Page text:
POSTED ON SEPTEMBER 4, 2013:
New Company Steps Into the Light
Plus lots of dance and some shadow puppets
There's a new kid on the theatrical block.
Certain Curtain, put together by three ORU alums, debuts this week with A Raisin In The Sun, a show most consider to be mostly about race, but director (and one of three co-founders of the company) Silas Tibbs has a different take.
"There are a lot of racial themes in the show," he said. "It's a historically black show. A lot people can overplay on the race aspect of the show, and I didn't want to do that. I wanted to make sure that a) it was universal, and b) just because there's a racial aspect to the show, there's no reason to overplay it and alienate people in the audience. The most important part of the show is the healing aspect. It's about a family healing."
The plot of the show revolves around Walter Younger -- played by Freddie Tate -- coping with the recent death of his father, the patriarch of the family.
"His father was his hope and kind of his standard," Tibbs said of the character. "He was trying to lead the family forward, and then he died. So it sends Walter into a little bit of self-destruction. Within the black community, when it comes to poverty and hopelessness and all this craziness, the African-American male can get marginalized and disrespected and can resort to things that are unacceptable. But by the end of the show, Walter is able to overcome his struggles and take a place of leadership with the family."
For Tate's part, capturing Walter is the hard part, but that's what he was after when he auditioned.
"I haven't had the opportunity to play a challenging role -- a really, juicy, African-American part outside of doing Jackie Robinson (in American Theatre Company's 2008 production of National Pastime)" he said. "When I did Jackie Robinson, I was very green at acting. This is a few years later, juicy, you know, just a really challenging role for me."
The challenging part, he said, isn't really all that hard, though.
"The hardest part is really character development, just understanding the character and the other characters and how they all fit together," he said. "I find such pleasure in doing it that I don't even know if I should use the word 'challenging.' It's fun."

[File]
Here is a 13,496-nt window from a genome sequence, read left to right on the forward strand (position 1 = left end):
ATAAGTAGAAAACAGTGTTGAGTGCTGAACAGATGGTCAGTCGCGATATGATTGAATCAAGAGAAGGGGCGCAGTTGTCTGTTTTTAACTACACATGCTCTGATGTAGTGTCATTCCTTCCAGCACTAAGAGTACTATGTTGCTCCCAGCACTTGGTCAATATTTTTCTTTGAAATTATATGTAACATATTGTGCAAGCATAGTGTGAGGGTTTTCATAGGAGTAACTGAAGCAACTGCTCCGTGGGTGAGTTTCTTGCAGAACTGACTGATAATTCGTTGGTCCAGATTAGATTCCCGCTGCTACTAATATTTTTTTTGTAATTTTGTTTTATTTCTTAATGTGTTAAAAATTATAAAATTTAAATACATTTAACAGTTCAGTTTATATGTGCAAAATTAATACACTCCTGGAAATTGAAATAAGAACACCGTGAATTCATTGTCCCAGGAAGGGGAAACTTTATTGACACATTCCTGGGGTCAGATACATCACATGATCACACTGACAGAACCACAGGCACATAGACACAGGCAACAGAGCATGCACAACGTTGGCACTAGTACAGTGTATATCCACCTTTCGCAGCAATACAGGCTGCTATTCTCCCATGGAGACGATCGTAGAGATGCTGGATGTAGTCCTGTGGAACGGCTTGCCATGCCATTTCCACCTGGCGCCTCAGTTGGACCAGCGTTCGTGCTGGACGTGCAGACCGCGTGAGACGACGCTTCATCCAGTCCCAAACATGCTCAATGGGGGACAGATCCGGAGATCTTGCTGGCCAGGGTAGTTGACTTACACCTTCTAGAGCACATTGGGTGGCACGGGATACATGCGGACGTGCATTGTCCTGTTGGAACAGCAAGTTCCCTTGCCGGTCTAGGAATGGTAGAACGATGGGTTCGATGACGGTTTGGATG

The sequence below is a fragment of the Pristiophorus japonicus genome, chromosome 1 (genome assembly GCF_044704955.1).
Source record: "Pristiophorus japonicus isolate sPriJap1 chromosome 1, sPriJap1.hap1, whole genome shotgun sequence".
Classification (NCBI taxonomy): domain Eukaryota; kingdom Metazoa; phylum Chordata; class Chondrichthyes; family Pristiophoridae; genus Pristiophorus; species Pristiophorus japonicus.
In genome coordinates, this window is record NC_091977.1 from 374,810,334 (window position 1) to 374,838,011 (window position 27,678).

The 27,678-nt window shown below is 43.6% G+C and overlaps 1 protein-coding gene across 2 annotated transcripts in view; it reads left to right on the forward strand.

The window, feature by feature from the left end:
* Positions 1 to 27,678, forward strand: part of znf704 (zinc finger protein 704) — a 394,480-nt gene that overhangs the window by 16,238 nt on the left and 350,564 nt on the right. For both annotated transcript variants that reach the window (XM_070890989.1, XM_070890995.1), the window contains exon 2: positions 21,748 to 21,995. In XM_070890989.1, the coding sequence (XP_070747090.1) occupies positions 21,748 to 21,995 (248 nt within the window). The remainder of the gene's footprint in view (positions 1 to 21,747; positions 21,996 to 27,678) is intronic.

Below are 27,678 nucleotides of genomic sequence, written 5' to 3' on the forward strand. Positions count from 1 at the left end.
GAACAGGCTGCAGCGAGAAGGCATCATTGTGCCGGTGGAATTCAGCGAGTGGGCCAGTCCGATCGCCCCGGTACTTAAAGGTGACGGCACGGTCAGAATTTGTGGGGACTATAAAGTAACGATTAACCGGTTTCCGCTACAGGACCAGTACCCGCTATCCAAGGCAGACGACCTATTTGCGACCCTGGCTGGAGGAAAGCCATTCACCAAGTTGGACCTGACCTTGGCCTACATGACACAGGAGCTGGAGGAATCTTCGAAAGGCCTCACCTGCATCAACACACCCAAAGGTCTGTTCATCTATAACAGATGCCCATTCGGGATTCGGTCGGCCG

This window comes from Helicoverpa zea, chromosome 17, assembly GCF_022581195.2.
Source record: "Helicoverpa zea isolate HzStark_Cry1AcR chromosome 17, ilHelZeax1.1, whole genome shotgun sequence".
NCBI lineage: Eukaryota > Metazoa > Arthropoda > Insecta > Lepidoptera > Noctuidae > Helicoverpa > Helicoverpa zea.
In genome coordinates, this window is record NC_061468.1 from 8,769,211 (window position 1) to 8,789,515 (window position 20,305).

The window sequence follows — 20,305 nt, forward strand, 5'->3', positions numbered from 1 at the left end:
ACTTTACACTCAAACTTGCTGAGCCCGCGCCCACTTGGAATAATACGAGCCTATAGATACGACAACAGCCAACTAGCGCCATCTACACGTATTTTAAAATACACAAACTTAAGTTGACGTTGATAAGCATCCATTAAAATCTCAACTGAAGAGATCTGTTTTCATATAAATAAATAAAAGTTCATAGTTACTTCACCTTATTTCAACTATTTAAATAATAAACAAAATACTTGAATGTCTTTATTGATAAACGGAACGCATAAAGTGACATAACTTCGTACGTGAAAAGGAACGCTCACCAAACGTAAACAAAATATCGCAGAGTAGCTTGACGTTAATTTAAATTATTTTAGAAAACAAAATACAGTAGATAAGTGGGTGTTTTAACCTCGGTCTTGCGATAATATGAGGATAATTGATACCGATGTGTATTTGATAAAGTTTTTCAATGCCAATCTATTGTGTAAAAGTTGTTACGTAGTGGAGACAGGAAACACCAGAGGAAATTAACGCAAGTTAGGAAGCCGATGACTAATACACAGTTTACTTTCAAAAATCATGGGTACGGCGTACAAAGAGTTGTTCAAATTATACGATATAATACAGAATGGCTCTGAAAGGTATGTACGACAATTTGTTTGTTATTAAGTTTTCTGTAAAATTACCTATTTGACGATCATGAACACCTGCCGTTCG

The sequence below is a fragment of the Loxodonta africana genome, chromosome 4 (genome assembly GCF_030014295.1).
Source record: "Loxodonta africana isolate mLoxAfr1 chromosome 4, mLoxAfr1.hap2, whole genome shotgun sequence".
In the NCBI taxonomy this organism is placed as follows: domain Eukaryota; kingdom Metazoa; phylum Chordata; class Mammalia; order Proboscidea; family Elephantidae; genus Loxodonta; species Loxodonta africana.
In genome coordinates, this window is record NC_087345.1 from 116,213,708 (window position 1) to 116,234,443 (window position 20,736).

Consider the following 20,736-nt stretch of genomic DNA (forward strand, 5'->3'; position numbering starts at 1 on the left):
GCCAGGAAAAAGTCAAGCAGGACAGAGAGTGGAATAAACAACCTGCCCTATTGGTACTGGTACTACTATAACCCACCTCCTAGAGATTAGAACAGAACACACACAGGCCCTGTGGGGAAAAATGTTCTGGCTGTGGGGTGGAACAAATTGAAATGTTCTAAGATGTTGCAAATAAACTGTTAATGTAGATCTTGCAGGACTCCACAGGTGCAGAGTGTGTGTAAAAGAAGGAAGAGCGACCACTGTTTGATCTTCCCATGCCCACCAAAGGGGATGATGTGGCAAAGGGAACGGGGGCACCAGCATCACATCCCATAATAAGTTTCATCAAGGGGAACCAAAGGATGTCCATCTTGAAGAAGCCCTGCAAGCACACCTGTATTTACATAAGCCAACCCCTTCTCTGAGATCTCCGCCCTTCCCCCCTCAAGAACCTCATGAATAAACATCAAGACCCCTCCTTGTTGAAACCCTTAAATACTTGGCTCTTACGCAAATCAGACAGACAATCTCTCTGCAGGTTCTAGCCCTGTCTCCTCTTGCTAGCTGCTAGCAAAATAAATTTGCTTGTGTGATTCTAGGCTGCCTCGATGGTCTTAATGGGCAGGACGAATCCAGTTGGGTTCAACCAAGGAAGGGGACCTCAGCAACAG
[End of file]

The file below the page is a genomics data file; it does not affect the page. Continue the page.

Whether it's fun or challenging, whatever Tate is doing was working from the very beginning, according to Tibbs.
"This is my first time working with Freddie, and it was fortunate that we got him," he said. "I don't know how he heard about it, but he came to the audition and read for us. Freddie was able to just walk in and become that character just in the cold read. There was a certain maturity about him, but Walter also has a sort of juvenile nature that's hard to play. Freddie was able to pull that off."
That's good for Certain Curtain and for Tibbs, as he's as much of a newbie to the Tulsa theatrical community as his company is.
"This is actually my directorial debut as far as a main stage kind of show," he said. "While I was at ORU, I was a part of most of the shows, and I did a lot of work with Playhouse, and I had a small role in The Unmentionables last year. But most of what I've done was with ORU's theater. It was a lot of behind the scenes work."
He has directed his fair share of shows in play festivals -- most recently winning an award in this year's 24-Hour Play Festival.
His experience has shaped him into a director Tate is glad to be working with.
"What I like most about him is he wanted something very, very specific in the show, and he cast because of that, which means that he turned some actors away because of his vision of the show," Tate said. "In Tulsa, Okla., with African-American actors, that's a hard thing to do. Not a lot of African-American people show up for auditions often, and I immediately thought, 'Wow.' So he's got a great vision, and he does it well. He's patient, but he's very specific about what he wants."
That whole knowing-what-he-wants thing extends to Certain Curtain itself. Having graduated in 2010 from ORU after majoring in multimedia and theater, Tibbs decided on how to go about getting what he wants, along with fellow Golden Eagles Jennifer Thomas and Rosalind Morris.